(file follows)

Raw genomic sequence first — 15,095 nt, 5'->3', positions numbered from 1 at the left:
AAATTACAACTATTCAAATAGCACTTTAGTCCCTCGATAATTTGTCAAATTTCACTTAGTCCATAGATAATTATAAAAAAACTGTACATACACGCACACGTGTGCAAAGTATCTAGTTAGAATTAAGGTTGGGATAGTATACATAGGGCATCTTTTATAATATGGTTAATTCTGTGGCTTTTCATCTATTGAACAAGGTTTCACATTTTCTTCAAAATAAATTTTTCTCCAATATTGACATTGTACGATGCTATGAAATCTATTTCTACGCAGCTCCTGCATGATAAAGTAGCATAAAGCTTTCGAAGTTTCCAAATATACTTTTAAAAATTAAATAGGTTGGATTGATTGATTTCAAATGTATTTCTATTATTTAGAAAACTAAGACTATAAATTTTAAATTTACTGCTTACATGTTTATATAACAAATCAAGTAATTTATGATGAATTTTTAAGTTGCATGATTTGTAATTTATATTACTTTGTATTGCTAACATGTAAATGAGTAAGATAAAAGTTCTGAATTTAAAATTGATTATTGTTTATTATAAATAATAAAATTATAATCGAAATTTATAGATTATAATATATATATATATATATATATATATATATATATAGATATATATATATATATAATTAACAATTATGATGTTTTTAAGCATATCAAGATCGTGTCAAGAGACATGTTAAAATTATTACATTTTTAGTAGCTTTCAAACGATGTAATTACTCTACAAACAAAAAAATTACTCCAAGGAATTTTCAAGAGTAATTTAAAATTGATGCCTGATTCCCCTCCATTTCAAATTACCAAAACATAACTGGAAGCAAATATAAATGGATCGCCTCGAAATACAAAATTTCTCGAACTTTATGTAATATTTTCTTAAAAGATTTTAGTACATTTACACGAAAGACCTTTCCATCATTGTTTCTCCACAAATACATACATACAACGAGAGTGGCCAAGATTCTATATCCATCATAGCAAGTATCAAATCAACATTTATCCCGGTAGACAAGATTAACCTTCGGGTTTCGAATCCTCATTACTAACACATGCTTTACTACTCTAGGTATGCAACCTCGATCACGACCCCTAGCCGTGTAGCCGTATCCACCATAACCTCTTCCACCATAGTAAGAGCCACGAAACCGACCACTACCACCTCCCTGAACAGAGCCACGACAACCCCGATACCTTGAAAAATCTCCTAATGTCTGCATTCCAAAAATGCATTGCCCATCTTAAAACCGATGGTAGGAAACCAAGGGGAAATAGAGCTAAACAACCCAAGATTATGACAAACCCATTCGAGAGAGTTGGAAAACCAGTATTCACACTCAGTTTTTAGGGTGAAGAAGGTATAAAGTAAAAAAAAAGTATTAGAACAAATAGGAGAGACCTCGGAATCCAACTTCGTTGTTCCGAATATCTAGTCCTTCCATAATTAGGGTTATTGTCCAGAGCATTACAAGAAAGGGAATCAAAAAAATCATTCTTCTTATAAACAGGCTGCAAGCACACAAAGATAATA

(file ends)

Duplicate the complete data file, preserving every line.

Raw genomic sequence first — 15,095 nt, 5'->3', positions numbered from 1 at the left:
AAATTACAACTATTCAAATAGCACTTTAGTCCCTCGATAATTTGTCAAATTTCACTTAGTCCATAGATAATTATAAAAAAACTGTACATACACGCACACGTGTGCAAAGTATCTAGTTAGAATTAAGGTTGGGATAGTATACATAGGGCATCTTTTATAATATGGTTAATTCTGTGGCTTTTCATCTATTGAACAAGGTTTCACATTTTCTTCAAAATAAATTTTTCTCCAATATTGACATTGTACGATGCTATGAAATCTATTTCTACGCAGCTCCTGCATGATAAAGTAGCATAAAGCTTTCGAAGTTTCCAAATATACTTTTAAAAATTAAATAGGTTGGATTGATTGATTTCAAATGTATTTCTATTATTTAGAAAACTAAGACTATAAATTTTAAATTTACTGCTTACATGTTTATATAACAAATCAAGTAATTTATGATGAATTTTTAAGTTGCATGATTTGTAATTTATATTACTTTGTATTGCTAACATGTAAATGAGTAAGATAAAAGTTCTGAATTTAAAATTGATTATTGTTTATTATAAATAATAAAATTATAATCGAAATTTATAGATTATAATATATATATATATATATATATATATATATATATAGATATATATATATATATAATTAACAATTATGATGTTTTTAAGCATATCAAGATCGTGTCAAGAGACATGTTAAAATTATTACATTTTTAGTAGCTTTCAAACGATGTAATTACTCTACAAACAAAAAAATTACTCCAAGGAATTTTCAAGAGTAATTTAAAATTGATGCCTGATTCCCCTCCATTTCAAATTACCAAAACATAACTGGAAGCAAATATAAATGGATCGCCTCGAAATACAAAATTTCTCGAACTTTATGTAATATTTTCTTAAAAGATTTTAGTACATTTACACGAAAGACCTTTCCATCATTGTTTCTCCACAAATACATACATACAACGAGAGTGGCCAAGATTCTATATCCATCATAGCAAGTATCAAATCAACATTTATCCCGGTAGACAAGATTAACCTTCGGGTTTCGAATCCTCATTACTAACACATGCTTTACTACTCTAGGTATGCAACCTCGATCACGACCCCTAGCCGTGTAGCCGTATCCACCATAACCTCTTCCACCATAGTAAGAGCCACGAAACCGACCACTACCACCTCCCTGAACAGAGCCACGACAACCCCGATACCTTGAAAAATCTCCTAATGTCTGCATTCCAAAAATGCATTGCCCATCTTAAAACCGATGGTAGGAAACCAAGGGGAAATAGAGCTAAACAACCCAAGATTATGACAAACCCATTCGAGAGAGTTGGAAAACCAGTATTCACACTCAGTTTTTAGGGTGAAGAAGGTATAAAGTAAAAAAAAAGTATTAGAACAAATAGGAGAGACCTCGGAATCCAACTTCGTTGTTCCGAATATCTAGTCCTTCCATAATTAGGGTTATTGTCCAGAGCATTACAAGAAAGGGAATCAAAAAAATCATTCTTCTTATAAACAGGCTGCAAGCACACAAAGATAATA